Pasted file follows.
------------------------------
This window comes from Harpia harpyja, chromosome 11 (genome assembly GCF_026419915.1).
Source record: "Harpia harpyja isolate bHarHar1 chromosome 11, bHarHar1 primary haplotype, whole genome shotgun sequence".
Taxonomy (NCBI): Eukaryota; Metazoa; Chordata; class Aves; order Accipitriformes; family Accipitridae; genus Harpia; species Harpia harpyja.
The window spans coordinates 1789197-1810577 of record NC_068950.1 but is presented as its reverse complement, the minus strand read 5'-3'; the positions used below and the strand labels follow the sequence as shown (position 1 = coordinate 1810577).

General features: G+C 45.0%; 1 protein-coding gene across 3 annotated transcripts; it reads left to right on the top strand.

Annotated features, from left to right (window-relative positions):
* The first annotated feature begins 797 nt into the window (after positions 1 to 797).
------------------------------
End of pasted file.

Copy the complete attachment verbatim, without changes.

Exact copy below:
This window comes from Harpia harpyja, chromosome 11 (genome assembly GCF_026419915.1).
Source record: "Harpia harpyja isolate bHarHar1 chromosome 11, bHarHar1 primary haplotype, whole genome shotgun sequence".
Taxonomy (NCBI): Eukaryota; Metazoa; Chordata; class Aves; order Accipitriformes; family Accipitridae; genus Harpia; species Harpia harpyja.
The window spans coordinates 1789197-1810577 of record NC_068950.1 but is presented as its reverse complement, the minus strand read 5'-3'; the positions used below and the strand labels follow the sequence as shown (position 1 = coordinate 1810577).

General features: G+C 45.0%; 1 protein-coding gene across 3 annotated transcripts; it reads left to right on the top strand.

Annotated features, from left to right (window-relative positions):
* The first annotated feature begins 797 nt into the window (after positions 1 to 797).